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Author Topic: Support Your FLGS  (Read 1954 times)

HappyDaze

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Re: Support Your FLGS
« Reply #30 on: January 12, 2021, 01:35:14 pm »
I brought up PbtA games and the staff just shrugged like I asked for Vibranium.
They have Vibranium in stock?

sureshot

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Re: Support Your FLGS
« Reply #31 on: January 13, 2021, 11:16:33 pm »
That and the owner doesn't want ttrpgs played in his shop "because we don't buy stuff". Our reply? Stock product other than D&D5e, PF2e and Starfinder. I brought up PbtA games and the staff just shrugged like I asked for Vibranium.

I can kind of understand why he just carries the popular stuff because it sells. Lesser known or worse obscure rpgs just sit on shelves gathering dust in many rpg stores. It is a business after all and not a library. Especially with the Drivethrurpg and Amazon it's a recipe for financial suicide imo. Even my FLGs downsized much of their stock about five years ago because most of it was not selling. They had a big sale took a loss and made some money on the discounted product. They still sell other rpgs beyond the ones you listed above maybe a handful.

Still the owner while within his right especially if your not paying anything to play games to ask you to leave. Even if I think he is a major fucking asshole. One in my are allows Tabletop rpgs to be played though depending on the size of the group 3-5$ per person per session. If I owned a store I would order any rpg a client was interested in except the buyer would have to leave at least 30-50% deposit on the product. Absolutely non-negotiable I'm not a charity nor a library. If the same person keeps buying and returning product on a regular basis that person can go elsewhere to buy.

rocksfalleverybodydies

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Re: Support Your FLGS
« Reply #32 on: January 14, 2021, 12:42:42 am »
Thondor, nice to see some Canadian initiatives on keeping the LGS concept alive.
To be honest, the last time I was a major frequenter in a LGS store in T.O. was Grey Legion when it was still around.
It had a massive collection of old Revell model kits in the basement for some inexplicable reason.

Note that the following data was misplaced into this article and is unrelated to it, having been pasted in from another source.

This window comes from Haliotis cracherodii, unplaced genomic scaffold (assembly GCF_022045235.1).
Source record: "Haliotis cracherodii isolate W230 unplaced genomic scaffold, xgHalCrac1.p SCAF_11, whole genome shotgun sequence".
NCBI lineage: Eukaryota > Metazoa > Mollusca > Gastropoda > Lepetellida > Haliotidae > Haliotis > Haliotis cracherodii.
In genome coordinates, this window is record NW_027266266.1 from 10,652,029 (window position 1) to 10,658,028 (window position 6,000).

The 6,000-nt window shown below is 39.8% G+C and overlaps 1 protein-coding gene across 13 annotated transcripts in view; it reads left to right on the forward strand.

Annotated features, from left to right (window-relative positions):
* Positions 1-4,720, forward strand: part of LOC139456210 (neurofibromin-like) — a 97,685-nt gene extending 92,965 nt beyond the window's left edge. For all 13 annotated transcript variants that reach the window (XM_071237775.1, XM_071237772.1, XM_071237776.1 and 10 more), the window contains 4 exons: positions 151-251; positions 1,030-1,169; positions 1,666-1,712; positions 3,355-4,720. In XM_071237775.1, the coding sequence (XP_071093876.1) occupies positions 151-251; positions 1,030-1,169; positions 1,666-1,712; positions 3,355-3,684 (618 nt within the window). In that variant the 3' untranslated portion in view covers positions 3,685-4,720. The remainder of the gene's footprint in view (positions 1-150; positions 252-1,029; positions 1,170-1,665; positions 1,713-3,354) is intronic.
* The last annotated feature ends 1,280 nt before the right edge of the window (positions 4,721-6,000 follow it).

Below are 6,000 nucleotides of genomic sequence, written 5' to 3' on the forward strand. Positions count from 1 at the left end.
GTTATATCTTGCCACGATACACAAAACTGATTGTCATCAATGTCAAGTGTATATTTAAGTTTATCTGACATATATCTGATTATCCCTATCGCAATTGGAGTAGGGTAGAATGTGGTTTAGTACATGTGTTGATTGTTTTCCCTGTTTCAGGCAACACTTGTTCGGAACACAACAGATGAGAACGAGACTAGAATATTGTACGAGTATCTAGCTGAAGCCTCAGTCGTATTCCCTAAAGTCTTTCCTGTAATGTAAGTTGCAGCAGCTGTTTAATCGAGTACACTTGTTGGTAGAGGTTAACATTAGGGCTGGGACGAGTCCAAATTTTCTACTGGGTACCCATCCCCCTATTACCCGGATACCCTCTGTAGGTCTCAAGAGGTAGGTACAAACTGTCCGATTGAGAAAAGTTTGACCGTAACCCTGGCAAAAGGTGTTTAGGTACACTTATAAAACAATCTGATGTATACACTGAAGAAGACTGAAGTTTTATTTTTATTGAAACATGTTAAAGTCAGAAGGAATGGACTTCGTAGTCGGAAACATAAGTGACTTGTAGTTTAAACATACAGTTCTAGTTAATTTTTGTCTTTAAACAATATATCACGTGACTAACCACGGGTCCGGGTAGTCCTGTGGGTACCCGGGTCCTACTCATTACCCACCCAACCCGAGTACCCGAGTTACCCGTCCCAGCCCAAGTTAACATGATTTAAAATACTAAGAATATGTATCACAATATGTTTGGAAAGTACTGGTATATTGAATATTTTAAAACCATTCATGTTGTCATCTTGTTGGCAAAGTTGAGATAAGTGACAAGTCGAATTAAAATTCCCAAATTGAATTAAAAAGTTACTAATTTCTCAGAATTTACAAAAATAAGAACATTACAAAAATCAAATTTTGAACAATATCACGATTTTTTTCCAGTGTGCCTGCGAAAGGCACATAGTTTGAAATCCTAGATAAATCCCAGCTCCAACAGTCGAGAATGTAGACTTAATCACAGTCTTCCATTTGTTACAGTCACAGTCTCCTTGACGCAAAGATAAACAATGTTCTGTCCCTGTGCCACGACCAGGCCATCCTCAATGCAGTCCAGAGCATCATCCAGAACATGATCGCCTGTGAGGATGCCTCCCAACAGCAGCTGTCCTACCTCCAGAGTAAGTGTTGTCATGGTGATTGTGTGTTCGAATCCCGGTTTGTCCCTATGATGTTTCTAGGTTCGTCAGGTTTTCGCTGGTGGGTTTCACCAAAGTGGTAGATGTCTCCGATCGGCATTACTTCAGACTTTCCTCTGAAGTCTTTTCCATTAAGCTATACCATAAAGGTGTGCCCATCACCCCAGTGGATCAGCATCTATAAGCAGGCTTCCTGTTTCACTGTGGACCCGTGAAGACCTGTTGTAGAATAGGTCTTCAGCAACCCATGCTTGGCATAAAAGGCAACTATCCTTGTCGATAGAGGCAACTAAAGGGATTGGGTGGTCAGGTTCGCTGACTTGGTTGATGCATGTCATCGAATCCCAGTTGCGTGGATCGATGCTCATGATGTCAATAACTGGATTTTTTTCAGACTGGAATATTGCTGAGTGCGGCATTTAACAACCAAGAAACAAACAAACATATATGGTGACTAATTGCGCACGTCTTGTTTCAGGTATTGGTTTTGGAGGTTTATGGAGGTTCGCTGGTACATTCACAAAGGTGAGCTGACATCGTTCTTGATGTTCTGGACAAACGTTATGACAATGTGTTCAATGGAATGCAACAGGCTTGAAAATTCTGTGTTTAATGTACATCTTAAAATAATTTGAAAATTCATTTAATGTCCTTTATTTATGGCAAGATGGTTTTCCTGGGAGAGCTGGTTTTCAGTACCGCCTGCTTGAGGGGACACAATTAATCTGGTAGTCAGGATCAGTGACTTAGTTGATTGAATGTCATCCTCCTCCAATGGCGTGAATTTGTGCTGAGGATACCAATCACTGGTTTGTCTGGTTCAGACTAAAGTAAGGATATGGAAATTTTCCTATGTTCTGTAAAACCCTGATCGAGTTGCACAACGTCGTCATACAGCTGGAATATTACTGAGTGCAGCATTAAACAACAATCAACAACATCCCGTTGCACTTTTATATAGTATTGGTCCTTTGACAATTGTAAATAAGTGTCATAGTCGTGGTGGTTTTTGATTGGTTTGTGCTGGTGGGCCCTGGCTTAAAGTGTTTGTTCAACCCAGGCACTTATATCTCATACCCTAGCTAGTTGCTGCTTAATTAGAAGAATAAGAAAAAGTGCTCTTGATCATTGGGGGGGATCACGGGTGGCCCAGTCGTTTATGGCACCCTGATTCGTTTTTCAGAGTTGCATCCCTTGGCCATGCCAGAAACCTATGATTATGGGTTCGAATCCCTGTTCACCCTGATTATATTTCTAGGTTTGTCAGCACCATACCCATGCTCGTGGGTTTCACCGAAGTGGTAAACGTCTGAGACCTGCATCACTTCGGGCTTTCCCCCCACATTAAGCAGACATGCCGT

It was strange things like this that gave these stores character.  They just seemed more charming back then.

Used to be going into a LGS was kind of a thrill as you never knew what you would stumble on in the back used shelves and sometimes find something really unique and rare.  Now with eBay etc. it's hard to find anything surprising and unexpected anymore.

One thing that would definitely interest me is if LGS's tapped into the Kickstarter market and bought things in bulk so as a Canadian I could save on some of the outlandish shipping costs charged.  That would get me back in the stores.

Honestly, other than Hairy T and a few others, I didn't really think the Ontario LGS scene was doing that well anymore for RPG's as most of the stores diversified into comics and MTG stuff like Silver Snail did and relegated the RPG stuff to a shelf in the corner.  I would buy stuff from a store that was owned by a friend in the beaches but it didn't last too long unfortunately due to the rental rates being as they are there.

I'll certainly check out what you have in your CDG Marketplace catalogue and see if anything strikes my interest to help support you though.
« Last Edit: January 14, 2021, 12:46:26 am by rocksfalleverybodydies »

Rob Necronomicon

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Re: Support Your FLGS
« Reply #33 on: January 14, 2021, 08:15:06 am »
I'm  like Spinachat. I like to support people on KS too...

However, I stopped buying dead tree stuff years ago and now I only buy pdfs. Which means dealing wit the dreaded drivethru behemoth. Where possible I try to buy from the creators themselves (if they have a website).


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HappyDaze

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Re: Support Your FLGS
« Reply #34 on: January 14, 2021, 08:58:42 am »
That and the owner doesn't want ttrpgs played in his shop "because we don't buy stuff". Our reply? Stock product other than D&D5e, PF2e and Starfinder. I brought up PbtA games and the staff just shrugged like I asked for Vibranium.

I can kind of understand why he just carries the popular stuff because it sells. Lesser known or worse obscure rpgs just sit on shelves gathering dust in many rpg stores. It is a business after all and not a library. Especially with the Drivethrurpg and Amazon it's a recipe for financial suicide imo. Even my FLGs downsized much of their stock about five years ago because most of it was not selling. They had a big sale took a loss and made some money on the discounted product. They still sell other rpgs beyond the ones you listed above maybe a handful.

Still the owner while within his right especially if your not paying anything to play games to ask you to leave. Even if I think he is a major fucking asshole. One in my are allows Tabletop rpgs to be played though depending on the size of the group 3-5$ per person per session. If I owned a store I would order any rpg a client was interested in except the buyer would have to leave at least 30-50% deposit on the product. Absolutely non-negotiable I'm not a charity nor a library. If the same person keeps buying and returning product on a regular basis that person can go elsewhere to buy.